If CSF MTf is determined by Aβ clearance from the parenchyma into the CSF, this would imply that CSF MTf would be reduced in AD as levels of CSF Aβ are significantly reduced. A reduction in CSF MTf in AD was not observed in our study, but this may be explained by the increased production of MTf in the brain parenchyma from a subset of reactive microglia associated with amyloid plaques (Jefferies et al., 1996; Yamada et al., 1999). The subset of reactive (dysregulated) microglia surrounding plaques appear to be an exclusive hallmark of AD pathology and not observed in other neurodegenerative diseases (Jefferies et al., 1996; Rothenberger et al., 1996; Yamada et al., 1999). Whatever the mechanism(s) for reduced CSF MTf levels in MCI-c (described above), they are likely to be operational in AD as well and ought to lead to reduced CSF MTf in AD, we propose this is not observed as levels are maintained by MTf production from these reactive microglia surrounding plaques. The microglia appear to be laden with iron, as evident by high expression of the iron storage protein, ferritin (McGeer et al., 1987; Grundke-Iqbal et al., 1990; Food et al., 1994). We speculate that increased iron uptake by the reactive microglia via expression of GPI-anchored MTf leads to cellular iron accumulation, further exacerbating microglial dysfunction. Chinese hamster ovary (CHO) cells defective in the transferrin receptor but transfected to express MTf, showed doubling of iron intake. Iron-associated microglial-driven neuroinflammation may be a significant driver behind neuronal and synaptic destruction, working synergistically with Aβ (Gallagher et al., 2012; McGeer and McGeer, 2013). Determining the source of CSF MTf may aid determination of the defect that is contributing to AD pathogenesis.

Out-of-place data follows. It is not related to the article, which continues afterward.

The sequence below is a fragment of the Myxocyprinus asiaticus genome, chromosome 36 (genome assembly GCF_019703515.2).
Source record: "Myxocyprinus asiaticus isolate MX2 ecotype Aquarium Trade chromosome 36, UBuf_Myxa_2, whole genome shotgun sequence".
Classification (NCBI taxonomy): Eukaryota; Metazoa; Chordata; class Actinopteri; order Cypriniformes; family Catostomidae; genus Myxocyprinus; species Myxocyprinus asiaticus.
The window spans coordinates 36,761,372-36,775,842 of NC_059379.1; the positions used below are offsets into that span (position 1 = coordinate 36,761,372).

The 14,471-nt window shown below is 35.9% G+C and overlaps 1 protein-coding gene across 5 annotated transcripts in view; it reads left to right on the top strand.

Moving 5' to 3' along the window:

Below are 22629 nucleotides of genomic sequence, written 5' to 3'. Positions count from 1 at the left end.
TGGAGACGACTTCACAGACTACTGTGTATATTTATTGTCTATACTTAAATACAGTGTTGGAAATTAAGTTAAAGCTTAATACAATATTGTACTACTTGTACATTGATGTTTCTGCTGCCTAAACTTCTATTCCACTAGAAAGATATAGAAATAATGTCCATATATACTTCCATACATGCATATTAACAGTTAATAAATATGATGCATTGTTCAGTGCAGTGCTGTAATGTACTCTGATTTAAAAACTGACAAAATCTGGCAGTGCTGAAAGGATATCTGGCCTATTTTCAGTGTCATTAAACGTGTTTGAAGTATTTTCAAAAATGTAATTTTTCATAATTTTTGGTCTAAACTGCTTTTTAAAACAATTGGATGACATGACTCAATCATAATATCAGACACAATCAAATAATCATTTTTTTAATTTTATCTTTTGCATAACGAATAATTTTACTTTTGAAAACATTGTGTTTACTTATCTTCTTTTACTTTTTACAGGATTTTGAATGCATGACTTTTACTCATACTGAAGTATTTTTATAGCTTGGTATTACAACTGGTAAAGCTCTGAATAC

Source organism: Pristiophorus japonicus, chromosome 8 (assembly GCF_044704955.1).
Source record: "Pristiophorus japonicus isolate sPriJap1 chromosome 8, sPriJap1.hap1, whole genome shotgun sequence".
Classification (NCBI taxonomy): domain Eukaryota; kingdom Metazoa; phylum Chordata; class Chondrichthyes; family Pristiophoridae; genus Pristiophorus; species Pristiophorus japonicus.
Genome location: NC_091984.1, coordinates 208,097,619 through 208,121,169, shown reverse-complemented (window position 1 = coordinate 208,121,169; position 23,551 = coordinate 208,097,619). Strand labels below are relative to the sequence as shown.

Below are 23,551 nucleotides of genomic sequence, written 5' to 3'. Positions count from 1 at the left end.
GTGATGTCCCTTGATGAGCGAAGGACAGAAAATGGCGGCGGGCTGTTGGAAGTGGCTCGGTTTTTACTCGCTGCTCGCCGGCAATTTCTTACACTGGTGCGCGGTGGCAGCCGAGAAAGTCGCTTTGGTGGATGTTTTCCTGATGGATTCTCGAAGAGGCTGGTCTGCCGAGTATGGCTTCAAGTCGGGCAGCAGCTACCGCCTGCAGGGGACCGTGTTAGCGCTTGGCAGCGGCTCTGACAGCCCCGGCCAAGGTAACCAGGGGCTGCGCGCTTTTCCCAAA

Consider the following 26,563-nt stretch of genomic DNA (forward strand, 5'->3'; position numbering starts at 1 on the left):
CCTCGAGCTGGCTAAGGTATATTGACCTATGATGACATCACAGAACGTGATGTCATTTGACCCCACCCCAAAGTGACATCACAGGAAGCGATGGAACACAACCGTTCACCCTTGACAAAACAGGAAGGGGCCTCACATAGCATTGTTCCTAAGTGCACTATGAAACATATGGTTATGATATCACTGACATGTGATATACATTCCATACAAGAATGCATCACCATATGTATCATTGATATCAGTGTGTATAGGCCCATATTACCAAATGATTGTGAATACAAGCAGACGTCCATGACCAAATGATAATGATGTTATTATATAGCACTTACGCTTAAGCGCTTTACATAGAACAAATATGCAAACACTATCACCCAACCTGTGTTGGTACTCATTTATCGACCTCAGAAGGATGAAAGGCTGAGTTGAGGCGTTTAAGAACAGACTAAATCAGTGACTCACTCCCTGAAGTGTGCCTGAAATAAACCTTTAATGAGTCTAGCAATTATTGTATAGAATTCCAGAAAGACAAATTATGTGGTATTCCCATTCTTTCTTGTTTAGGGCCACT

Based on our results, CSF MTf levels appears to be significantly decreased in MCI-c compared to MCI-nc at baseline. However, no significant changes were found in MTf levels at the AD stage. MTf may be involved in iron metabolism, iron dyshomeostasis may be an early event in disease pathogenesis. Indeed, redox-active CSF iron levels were shown to be increased from normal to MCI subjects, while in AD, there was an abrupt decrease in iron levels close to zero (Lavados et al., 2008). Through histochemical iron analysis, increased brain iron content was reported in MCI and preclinical cases of AD (Smith et al., 2010). It is likely that perturbations in baseline MTf levels and resultant dysfunction at the stage of MCI, may be a significant and early contribution to the disease process prior to acquiring AD.